Jeanine: Yeah no thank you so much for that response and so the context is important, the relationship is important in terms of you know, getting curious as well as how you respond as well. Thank you. Marie are there any questions coming up for you right now?

Marie: Well this is such a short… it's such a huge topic in such a short amount of time to be able to talk about this. So I think the important question is how we do as coaches and leaders support courageous conversations about racism. How do we do that? What needs to happen?

Shannon: I think perhaps maybe just continue you know keep the both of view is one of the examples really get to have these courageous conversations and ask questions with intentions of learning and relearning and maybe when you come from a place of love support and understanding, have compassion and empathy so that when you get a response from us it's coming from, so that if you're coaching a black person the response you get is a genuine response. Because as a black woman I’ve had to minimize my voice in order to make other people feel or white people feel comfortable. Or other races feel comfortable. So because of the slavery the way it's happened you know with the background there's the inferiority complex. So if there's love, there’s support, there's compassion, there's empathy, there’s understanding, it's opens up the space of that conversation to happen in a way that supports both people. For a white person or a racist person to understand because not everyone will admit I'm racist. It's something that no one wants to admit. Well it's just learning and learning, relearning accepting that it is there. Well white supremacy is there. There is privilege. And then how can you now with the privilege that you have, how can you have a voice and really support the minority or support the black community or other communities and races.

Marie: Thank you Shannon. I'm hearing that we need to ask ourselves so how am I being racist? Where am I being racist? That I'm not even aware of, that there's a blind spot for me. Where am I? Where is this unconscious happening in myself? If these questions are raised or even if these thoughts are raised not maybe voiced but these thoughts occur within. Where is that within me? Jeanine do you have anything to add to that?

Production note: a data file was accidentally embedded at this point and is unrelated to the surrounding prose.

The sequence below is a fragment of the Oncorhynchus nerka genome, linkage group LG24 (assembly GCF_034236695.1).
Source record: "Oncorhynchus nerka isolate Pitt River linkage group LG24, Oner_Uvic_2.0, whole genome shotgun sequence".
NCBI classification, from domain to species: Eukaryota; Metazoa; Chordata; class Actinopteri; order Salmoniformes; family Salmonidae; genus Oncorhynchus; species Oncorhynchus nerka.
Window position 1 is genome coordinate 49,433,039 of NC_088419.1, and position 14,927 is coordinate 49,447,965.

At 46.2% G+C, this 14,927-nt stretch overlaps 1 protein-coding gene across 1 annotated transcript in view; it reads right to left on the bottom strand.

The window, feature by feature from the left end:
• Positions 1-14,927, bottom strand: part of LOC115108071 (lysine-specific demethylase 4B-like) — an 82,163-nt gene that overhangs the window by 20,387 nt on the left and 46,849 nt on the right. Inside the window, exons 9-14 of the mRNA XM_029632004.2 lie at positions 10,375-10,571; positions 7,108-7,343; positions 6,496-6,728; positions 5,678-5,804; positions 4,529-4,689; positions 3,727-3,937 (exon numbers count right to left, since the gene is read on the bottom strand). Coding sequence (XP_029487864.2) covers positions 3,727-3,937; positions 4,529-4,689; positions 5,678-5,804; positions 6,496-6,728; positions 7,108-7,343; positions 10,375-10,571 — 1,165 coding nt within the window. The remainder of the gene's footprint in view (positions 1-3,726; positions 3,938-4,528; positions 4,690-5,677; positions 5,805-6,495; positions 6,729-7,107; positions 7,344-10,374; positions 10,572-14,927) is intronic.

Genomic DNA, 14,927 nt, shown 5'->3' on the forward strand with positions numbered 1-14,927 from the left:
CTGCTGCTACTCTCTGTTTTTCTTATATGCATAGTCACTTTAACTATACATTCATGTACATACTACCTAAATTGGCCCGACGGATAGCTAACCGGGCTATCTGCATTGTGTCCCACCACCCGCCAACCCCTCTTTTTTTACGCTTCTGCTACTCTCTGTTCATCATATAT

Tenneka: Because it's also important to understand as well and Marie just to go off your point that yeah there are a lot of blind spots but it's that unconscious bias that sometimes can do the most harm and unknowingly so. So that's why it's important. As Shannon highlighted to do the work, to really look into where racism occurs and if you do and this doesn't mean that if you have black friends, black family because you know we all have families and you know we might have multi-racial relationships and things like that. It's not to then go to that person and be like well what's going on here? Even though that might be a good intention. But you've got to understand that there are layers to that. And so doing your own work and then understanding that if a black person is being vulnerable with you, that not to receive that feedback, there's going to be all emotions. And it can be somewhat dehumanizing sometimes if someone does say to you “Well I’ve experienced racism” and then you know a white person might say like “well I just in my opinion I don't see that as racism I see that as this. Or are you sure that that’s your lived experience? You know racism doesn't exist anymore. I only I don't see color”. That is just as harmful because it's not seeing that I'm here. And how can I take action or if you think of it from a coaching perspective that vulnerability that leads to such courageous action and living a more authentic life, If I can't be open and authentic with my experiences or feel that I'm being shut down when I do ask these questions or I do share. Then that doesn't support me and I think that's one of the reasons why potentially some coaches or a lot of industries have been well this is self-development are silent because it's like well if I do come to you with what I'm saying please don't dismiss it, it's my lived experience just like any traumatic experience whether it be abuse or violence it has the same registry within my nervous system as any of those attacks do. And so to dismiss that in any form whether it be like “oh I said that but that was just a joke” you know or anything like that that really dismisses the experience. It's what keeps the blind spots regarding support I think it's also important to have conversations within your own networks if you see someone being racist you know say “well that's not OK”. If you know that you may have benefited from you know privilege or things like that, there is going to be some guilt and shame attached to that too and it's also important to acknowledge that but then that doesn't give justification to still dismiss the experience of racism and be like to push it away because it's real and it’s here. And as a black person I think it's very important to say that because if we do come to a coach about our experiences to really think about accepting what it is I have to say I'm not saying well if you don't like that go over there or we're about moving forwards, which coaching is about but it's also about acknowledging what my experience has been. And so I feel that to have the powerful conversations, it isn't just be in this forum you have to have your families with your friends you know really think about, Well actually I’ve worked in this job for how long? I don't actually have many black supervisors you know are we inclusive in our workspace? Do we have a place for anyone to say that they experience racism? Things like this are what the narrative towards being more anti-racist. But if you're not willing to acknowledge that you do have those blind spots which you have in you just listen. Some people aren't even allowing some white people aren't willing to do that. And so that's where the problem starts. It's knowledge in that there is an issue and really taking it back to the ground. And rallying doing that foundational work to create change.